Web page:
Computerized ECG analysis has been one of the most rapidly and widely adopted computer applications in medicine. A computer-assisted interpretation could be valuable especially to the noncardiologist physician [12]. It was pioneered in the 1960s and 1970s [1315]. A system developed by Pipberger et al. was capable of automatic recognition of electrocardiographic waves by digital computer [1416]. Two principles were used for automated ECG analysis. The first system involves pattern recognition techniques of ECG signals that have been previously recorded and stored in digital computer [16, 17]. Another program applied decision tree logic to measurements of waveform amplitude and duration [12]. Second generation programs were designed that employed statistical methods for diagnosis [18].

Clinical implementation of computerized electrocardiography occurred in the early 1970s and has continued to develop at a rapid rate. Based on the consensus standards the American College of Cardiology (ACC)/American Heart Association (AHA) requires 500 supervised ECG readings during the initial training period and 100 yearly to maintain competency in ECG reading skills [19]. The computer-assisted ECG reading is of tremendous help for noncardiologists because they do not interpret sufficient ECGs readings. In selected cases they can get immediate help from cardiologists in interpreting the ECG. This is unfortunately not feasible on every ECG obtained routinely in medical and surgical units or in the ED. For emergency physicians ECG aids in making disposition of patients with chest pain and other cardiac complaints. Based on the ECG finding a patient can be admitted or discharged for outpatient follow-up.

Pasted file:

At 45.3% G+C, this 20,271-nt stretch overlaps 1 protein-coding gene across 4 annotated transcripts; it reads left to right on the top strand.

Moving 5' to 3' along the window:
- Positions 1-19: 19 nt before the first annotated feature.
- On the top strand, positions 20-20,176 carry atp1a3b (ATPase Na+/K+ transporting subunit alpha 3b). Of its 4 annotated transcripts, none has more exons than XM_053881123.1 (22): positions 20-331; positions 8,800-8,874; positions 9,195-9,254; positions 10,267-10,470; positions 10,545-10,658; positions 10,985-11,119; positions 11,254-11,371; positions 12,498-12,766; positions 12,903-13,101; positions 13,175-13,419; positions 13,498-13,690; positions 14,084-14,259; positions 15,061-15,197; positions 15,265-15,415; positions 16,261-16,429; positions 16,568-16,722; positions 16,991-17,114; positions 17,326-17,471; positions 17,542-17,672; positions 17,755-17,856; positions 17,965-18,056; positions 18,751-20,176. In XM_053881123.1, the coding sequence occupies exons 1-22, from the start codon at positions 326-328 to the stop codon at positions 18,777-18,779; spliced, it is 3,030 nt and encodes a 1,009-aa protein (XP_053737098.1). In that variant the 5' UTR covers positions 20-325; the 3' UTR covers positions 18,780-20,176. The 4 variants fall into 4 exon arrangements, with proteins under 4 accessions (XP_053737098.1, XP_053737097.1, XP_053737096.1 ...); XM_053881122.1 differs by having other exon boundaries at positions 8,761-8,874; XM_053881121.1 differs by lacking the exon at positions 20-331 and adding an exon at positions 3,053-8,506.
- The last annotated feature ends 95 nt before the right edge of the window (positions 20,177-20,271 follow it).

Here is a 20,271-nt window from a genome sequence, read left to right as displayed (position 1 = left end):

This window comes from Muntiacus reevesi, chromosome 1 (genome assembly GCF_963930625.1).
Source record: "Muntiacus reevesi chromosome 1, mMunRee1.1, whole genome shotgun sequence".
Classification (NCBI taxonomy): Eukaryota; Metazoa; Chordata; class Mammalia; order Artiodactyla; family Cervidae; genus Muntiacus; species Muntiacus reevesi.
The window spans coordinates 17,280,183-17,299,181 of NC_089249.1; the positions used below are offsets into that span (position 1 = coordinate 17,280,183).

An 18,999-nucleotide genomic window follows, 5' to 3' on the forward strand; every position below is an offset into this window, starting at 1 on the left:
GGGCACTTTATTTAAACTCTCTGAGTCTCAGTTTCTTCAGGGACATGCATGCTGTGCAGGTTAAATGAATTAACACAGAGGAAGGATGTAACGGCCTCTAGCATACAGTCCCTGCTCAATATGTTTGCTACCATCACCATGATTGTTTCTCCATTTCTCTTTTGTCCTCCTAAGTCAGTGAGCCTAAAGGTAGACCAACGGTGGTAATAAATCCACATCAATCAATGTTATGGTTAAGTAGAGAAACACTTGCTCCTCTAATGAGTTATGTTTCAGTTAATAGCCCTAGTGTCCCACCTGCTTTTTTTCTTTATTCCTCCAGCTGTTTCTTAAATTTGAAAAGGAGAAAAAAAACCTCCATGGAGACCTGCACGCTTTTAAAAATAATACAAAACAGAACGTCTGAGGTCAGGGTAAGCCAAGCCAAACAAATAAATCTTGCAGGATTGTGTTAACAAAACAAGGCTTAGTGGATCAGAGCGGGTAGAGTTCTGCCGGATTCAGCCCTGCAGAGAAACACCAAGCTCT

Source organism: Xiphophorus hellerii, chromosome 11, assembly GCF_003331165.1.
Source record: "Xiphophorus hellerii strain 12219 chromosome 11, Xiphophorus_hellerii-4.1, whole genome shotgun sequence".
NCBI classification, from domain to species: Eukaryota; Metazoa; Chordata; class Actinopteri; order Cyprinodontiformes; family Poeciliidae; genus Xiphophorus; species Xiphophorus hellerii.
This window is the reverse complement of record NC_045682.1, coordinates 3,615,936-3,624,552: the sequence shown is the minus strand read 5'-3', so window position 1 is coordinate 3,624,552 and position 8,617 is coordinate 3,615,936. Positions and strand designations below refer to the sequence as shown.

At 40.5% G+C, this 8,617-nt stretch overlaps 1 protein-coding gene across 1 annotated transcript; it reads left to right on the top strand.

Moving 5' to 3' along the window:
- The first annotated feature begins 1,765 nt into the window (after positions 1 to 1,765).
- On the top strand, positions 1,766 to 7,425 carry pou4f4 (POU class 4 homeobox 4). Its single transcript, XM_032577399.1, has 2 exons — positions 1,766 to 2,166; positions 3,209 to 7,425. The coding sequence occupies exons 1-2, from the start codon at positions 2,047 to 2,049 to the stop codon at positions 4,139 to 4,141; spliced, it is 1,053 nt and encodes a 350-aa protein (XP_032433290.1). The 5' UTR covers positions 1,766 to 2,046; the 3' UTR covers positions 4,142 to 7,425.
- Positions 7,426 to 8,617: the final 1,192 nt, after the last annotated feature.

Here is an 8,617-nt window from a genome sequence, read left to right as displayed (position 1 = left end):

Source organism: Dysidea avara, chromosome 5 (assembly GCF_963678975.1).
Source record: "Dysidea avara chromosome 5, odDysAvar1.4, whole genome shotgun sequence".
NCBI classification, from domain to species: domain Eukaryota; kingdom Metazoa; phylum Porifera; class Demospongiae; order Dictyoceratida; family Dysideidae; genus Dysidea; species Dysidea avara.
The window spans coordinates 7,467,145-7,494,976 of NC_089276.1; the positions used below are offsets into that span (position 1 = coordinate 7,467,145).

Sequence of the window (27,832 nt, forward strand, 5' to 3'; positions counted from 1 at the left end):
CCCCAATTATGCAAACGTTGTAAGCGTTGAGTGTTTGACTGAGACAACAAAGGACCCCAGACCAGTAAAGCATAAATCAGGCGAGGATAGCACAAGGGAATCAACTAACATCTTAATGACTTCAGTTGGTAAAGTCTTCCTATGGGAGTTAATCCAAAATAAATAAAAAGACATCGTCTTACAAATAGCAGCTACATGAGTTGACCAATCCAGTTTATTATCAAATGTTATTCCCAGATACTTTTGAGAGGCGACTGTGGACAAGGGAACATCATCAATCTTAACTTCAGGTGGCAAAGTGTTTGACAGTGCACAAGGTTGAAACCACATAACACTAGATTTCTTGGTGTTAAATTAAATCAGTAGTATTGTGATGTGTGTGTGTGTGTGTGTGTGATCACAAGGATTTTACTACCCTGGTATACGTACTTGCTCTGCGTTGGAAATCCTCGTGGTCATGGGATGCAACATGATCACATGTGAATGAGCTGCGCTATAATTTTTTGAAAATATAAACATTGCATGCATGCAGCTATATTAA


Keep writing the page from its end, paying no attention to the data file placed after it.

Several studies have looked into patients’ outcome based on ECG reading by ED physicians compared with cardiologist and computer-assisted ECG readings. Snyder et al. found significant discordance in the ECG interpretation accuracy between the ED physician and the computer-generated reading [20]. McCarthy et al. found that 1.9% of patients were discharged inappropriately of which 25% had missed ST elevations [21]. Westdrop et al. reported in their study that there was only 42% agreement between the ECG reading of the ED physicians and cardiologists with 17.5% interpretation error by the ED physician that was clinically significant [22]. Khun et al. found that 59.2% had agreement with reference standard on major abnormality, but 8.3% had serious interpretation error [23].

A comparison of the different programs has been conducted [24, 25]. Systems processing ECGs have grown from 85 in 1975 to 15,000 over the years, but no consensus was found on which program is more accurate in interpreting ECGs [25]. ECGs of patients in seven common diagnoses were compared between cardiologist and different computer programs. The percentage of ECGs correctly classified by the computer programs was lower than the cardiologists [24].